Abstract: The prospect of using whole genome sequence data to investigate bacterial disease outbreaks has been keenly anticipated in many quarters, and the large-scale collection and sequencing of isolates from cases is becoming increasingly feasible. While sequence data can provide many important insights into disease spread and pathogen adaptation, it remains unclear how successfully they may be used to estimate individual routes of transmission. Several studies have attempted to reconstruct transmission routes using genomic data; however, these have typically relied upon restrictive assumptions, such as a shared topology of the phylogenetic tree and a lack of within-host diversity. In this study, we investigated the potential for bacterial genomic data to inform transmission network reconstruction. We used simulation models to investigate the origins, persistence and onward transmission of genetic diversity, and examined the impact of such diversity on our estimation of the epidemiological relationship between carriers. We used a flexible distance-based metric to provide a weighted transmission network, and used receiver-operating characteristic (ROC) curves and network entropy to assess the accuracy and uncertainty of the inferred structure. Our results suggest that sequencing a single isolate from each case is inadequate in the presence of within-host diversity, and is likely to result in misleading interpretations of transmission dynamics – under many plausible conditions, this may be little better than selecting transmission links at random. Sampling more frequently improves accuracy, but much uncertainty remains, even if all genotypes are observed. While it is possible to discriminate between clusters of carriers, individual transmission routes cannot be resolved by sequence data alone. Our study demonstrates that bacterial genomic distance data alone provide only limited information on person-to-person transmission dynamics.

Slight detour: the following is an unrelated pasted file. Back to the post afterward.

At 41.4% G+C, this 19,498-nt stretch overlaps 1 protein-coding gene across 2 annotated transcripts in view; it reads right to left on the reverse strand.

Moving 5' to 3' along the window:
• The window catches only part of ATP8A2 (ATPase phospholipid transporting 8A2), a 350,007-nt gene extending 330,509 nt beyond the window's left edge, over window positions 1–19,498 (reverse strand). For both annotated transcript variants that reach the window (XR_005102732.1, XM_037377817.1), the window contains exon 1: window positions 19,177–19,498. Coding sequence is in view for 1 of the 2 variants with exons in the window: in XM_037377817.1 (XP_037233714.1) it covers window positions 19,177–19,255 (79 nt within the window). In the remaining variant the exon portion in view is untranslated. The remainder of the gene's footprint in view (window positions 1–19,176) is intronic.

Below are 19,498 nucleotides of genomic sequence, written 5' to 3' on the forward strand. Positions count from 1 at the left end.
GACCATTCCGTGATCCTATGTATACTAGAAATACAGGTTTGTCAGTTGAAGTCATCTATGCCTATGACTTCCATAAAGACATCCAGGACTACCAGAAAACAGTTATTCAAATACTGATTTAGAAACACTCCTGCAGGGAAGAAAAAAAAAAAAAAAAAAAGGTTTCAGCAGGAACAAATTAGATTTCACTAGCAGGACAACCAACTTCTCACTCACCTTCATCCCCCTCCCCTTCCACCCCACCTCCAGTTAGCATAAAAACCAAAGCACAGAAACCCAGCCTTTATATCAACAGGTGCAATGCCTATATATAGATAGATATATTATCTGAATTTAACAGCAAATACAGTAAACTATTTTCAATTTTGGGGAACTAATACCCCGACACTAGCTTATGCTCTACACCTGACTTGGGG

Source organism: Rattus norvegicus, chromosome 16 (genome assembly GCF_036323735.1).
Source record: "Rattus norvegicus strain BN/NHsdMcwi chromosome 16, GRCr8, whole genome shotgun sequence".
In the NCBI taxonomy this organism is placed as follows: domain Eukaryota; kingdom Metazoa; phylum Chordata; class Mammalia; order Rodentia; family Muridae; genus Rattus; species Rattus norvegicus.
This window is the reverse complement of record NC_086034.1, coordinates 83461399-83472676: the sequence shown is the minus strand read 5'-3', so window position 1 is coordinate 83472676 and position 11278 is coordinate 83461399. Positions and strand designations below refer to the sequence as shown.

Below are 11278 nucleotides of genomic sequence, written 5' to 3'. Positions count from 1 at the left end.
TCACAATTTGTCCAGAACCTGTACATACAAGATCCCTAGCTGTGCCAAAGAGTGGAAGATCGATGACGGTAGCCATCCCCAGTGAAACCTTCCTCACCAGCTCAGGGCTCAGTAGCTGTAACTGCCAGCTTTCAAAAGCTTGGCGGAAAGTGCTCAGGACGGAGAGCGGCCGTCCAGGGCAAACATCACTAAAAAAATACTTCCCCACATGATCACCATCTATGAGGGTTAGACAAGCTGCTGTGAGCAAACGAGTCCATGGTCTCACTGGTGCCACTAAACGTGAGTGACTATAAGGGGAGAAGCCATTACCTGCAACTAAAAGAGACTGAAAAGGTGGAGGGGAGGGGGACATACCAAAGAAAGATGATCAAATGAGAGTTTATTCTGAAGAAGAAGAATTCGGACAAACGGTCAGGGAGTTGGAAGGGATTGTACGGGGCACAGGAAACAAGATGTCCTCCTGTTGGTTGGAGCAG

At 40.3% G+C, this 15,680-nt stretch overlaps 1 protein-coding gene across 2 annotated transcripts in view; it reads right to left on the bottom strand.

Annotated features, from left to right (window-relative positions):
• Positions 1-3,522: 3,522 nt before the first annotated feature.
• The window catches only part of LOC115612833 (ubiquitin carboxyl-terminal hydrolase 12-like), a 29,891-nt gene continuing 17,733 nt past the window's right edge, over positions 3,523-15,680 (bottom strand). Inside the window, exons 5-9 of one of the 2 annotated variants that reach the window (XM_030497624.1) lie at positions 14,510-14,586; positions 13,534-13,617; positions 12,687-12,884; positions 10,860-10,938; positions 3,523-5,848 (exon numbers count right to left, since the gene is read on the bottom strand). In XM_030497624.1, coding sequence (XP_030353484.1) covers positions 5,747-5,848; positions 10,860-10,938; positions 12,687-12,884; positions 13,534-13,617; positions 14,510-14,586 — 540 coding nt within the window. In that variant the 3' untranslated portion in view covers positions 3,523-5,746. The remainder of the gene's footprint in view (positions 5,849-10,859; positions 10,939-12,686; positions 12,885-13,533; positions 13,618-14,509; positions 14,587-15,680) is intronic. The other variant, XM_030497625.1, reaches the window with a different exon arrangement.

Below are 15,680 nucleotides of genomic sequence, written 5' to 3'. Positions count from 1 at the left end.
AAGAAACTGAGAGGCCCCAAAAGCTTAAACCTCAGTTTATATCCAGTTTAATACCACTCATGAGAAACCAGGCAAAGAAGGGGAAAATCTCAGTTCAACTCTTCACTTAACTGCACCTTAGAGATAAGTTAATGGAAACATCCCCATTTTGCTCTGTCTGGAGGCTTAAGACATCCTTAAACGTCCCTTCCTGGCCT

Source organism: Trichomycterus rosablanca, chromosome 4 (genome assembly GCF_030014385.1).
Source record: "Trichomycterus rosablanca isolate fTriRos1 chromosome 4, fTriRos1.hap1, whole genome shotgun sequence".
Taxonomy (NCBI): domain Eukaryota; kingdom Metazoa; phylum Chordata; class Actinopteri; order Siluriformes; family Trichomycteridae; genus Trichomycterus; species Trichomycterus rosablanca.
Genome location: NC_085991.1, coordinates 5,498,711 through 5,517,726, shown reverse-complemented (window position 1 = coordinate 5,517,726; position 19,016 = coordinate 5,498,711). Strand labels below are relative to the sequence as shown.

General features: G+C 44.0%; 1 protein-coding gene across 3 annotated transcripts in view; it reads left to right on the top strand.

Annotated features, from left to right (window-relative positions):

Bayesian modeling of recombination events in bacterial populations
Pekka Marttinen, Adam Baldwin, William P Hanage, Chris Dowson, Eshwar Mahenthiralingam, Jukka Corander
BMC Bioinformatics , 2008, DOI: 10.1186/1471-2105-9-421